THINKING ABOUT QUEER THEORY IN SOCIAL WORK EDUCATION: A Pedagogical (in)Query
MacKinnon, Kinnon V. Ross, Canadian Social Work Review
HETEROSEXUAL and queer are not mutually exclusive groups or fixed categories. One's sexual practices, tastes, styles, desires, subjectivities, and identifications vary over periods of time, changing even sometimes by the hour. At the same time, teaching and learning can be fuelled by passion, pleasure, pain and desire, sharing these qualities with sex and sexuality. It can be fun, it can be uncomfortable, and at times it gets messy. How is it, then, that social work pedagogy so often compartmentalizes issues of sexuality under the paradigm of a sexual minority oppression model, far removed from the complexities of human sexuality?
I argue that anti-oppressive social work education has the unintended consequence of reinforcing differences between heterosexual and non-heterosexual sexualities. There are times when an oppression model is useful in understanding basic issues of power; however, this model does not take into account the nuances of human sexuality and therefore precludes inclusive learning opportunities. An interdisciplinary analysis between anti-oppressive (AOP) social work theory and queer theory reveals tensions around the demarcation of sexual difference, liberation, and oppression. I draw upon queer theory as a way to open up discussions around a wide range of sexualities in the classroom, and I encourage social work educators to engage with queer theory as a productive pedagogical tool for expanding ideas around sexuality and exploring fantasies of sexual difference. What remains important to this conversation is a commitment to keeping knowledge open as a fluid and flexible question.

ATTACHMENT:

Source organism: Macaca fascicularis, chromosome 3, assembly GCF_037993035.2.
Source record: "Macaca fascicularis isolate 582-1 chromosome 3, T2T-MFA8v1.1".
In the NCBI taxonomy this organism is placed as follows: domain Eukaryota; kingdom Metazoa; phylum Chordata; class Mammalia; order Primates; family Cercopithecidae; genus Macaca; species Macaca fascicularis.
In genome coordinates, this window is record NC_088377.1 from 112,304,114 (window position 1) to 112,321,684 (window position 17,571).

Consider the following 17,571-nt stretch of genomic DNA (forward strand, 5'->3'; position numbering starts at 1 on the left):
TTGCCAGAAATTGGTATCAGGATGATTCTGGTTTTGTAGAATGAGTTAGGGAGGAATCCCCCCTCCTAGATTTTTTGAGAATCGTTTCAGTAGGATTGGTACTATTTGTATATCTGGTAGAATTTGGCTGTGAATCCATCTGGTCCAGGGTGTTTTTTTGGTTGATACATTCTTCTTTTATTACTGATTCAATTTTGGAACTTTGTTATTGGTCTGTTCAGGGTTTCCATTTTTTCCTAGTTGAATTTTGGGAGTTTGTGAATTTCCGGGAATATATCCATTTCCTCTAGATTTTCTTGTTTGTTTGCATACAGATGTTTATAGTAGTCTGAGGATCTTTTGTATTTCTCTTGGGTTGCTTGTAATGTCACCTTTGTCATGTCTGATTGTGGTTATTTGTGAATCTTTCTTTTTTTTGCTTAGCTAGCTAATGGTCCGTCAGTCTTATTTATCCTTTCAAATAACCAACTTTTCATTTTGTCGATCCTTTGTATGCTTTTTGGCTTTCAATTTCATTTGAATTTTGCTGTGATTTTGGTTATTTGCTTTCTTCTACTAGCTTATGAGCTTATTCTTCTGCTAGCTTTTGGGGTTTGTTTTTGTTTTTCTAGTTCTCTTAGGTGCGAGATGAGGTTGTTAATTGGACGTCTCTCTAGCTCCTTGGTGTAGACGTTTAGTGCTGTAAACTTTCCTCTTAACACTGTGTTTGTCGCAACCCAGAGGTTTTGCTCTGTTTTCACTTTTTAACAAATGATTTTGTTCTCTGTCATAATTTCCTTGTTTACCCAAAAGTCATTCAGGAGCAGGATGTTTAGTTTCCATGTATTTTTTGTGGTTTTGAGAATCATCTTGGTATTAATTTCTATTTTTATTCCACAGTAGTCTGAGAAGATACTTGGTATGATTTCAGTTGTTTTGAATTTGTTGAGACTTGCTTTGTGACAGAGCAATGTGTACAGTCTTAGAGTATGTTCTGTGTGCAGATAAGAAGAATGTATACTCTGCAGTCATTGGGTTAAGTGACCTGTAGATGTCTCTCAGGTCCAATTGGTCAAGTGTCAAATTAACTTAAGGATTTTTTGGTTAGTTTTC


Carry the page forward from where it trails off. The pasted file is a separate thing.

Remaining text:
While being sensitive to the historical specificity of "LGBT" as a reclaimed homosexual medical diagnostic invention, I refer to "LGBT" using quotation marks.1 As we fumble for a useful linguistic shorthand, "queer" represents a multifaceted point of reference. The "queer" that I use here does not necessarily refer to an identity or to a sexual practice, although that definition does encapsulate a kernel of queerness. Keeping in mind that to define queer "would be a decidedly un-queer thing to do" (Sullivan, 2007, p. 43), I use "queer" not so much to refer to sexual object choice, but rather to desire, a certain attitude or politic, or simply whatever is at odds with the normal (Halperin, 1995). Queer challenges clear-cut notions about sexual identity through blurring the boundaries between identity categories. Queer theory is about being playful with ideas and turning knowledge inside out and backward. Rather than relying on taken-for-granted categories of straight and gay, queer theorists invite a questioning of all sexuality and a critical unpackaging of how we know what we think we know. Showing the queerness of normalcy and revealing the banal in "queer" is a project of queer theory (Tierney, 1997). Such an application of the concept of queer, which problematizes and destabilizes all sexual identities and practices, encourages "folks of different strokes" to participate in the conversation, not just those identified as "LGBT." This discussion is not so much interested in the experiences of being an L, a G, a B, or a T. Instead, queer theory pries open discussions of sexual subjectivities, implicating everyone, to make teaching and learning about sexual difference inclusive, fluid and complicated-as messy as sex.
Pedagogical issues around sexuality framed under a multicultural minority oppression model preclude inclusive learning opportunities and reinforce a fixed hetero/queer binary. This model underscores heterosexual practices as dominant and normative, with "LGBT" identities understood as marginalized and oppressed. In this manner, it constrains a teachable opportunity in social work education. Certainly, there is nothing inherently problematic in teaching straight-identified social workers about queer cultural knowledges or in pedagogically challenging homophobia, biphobia or transphobia. However, this method assumes that hetero practices are both normal and dominant, while positioning queer sexual practices and identities as requiring better understanding. …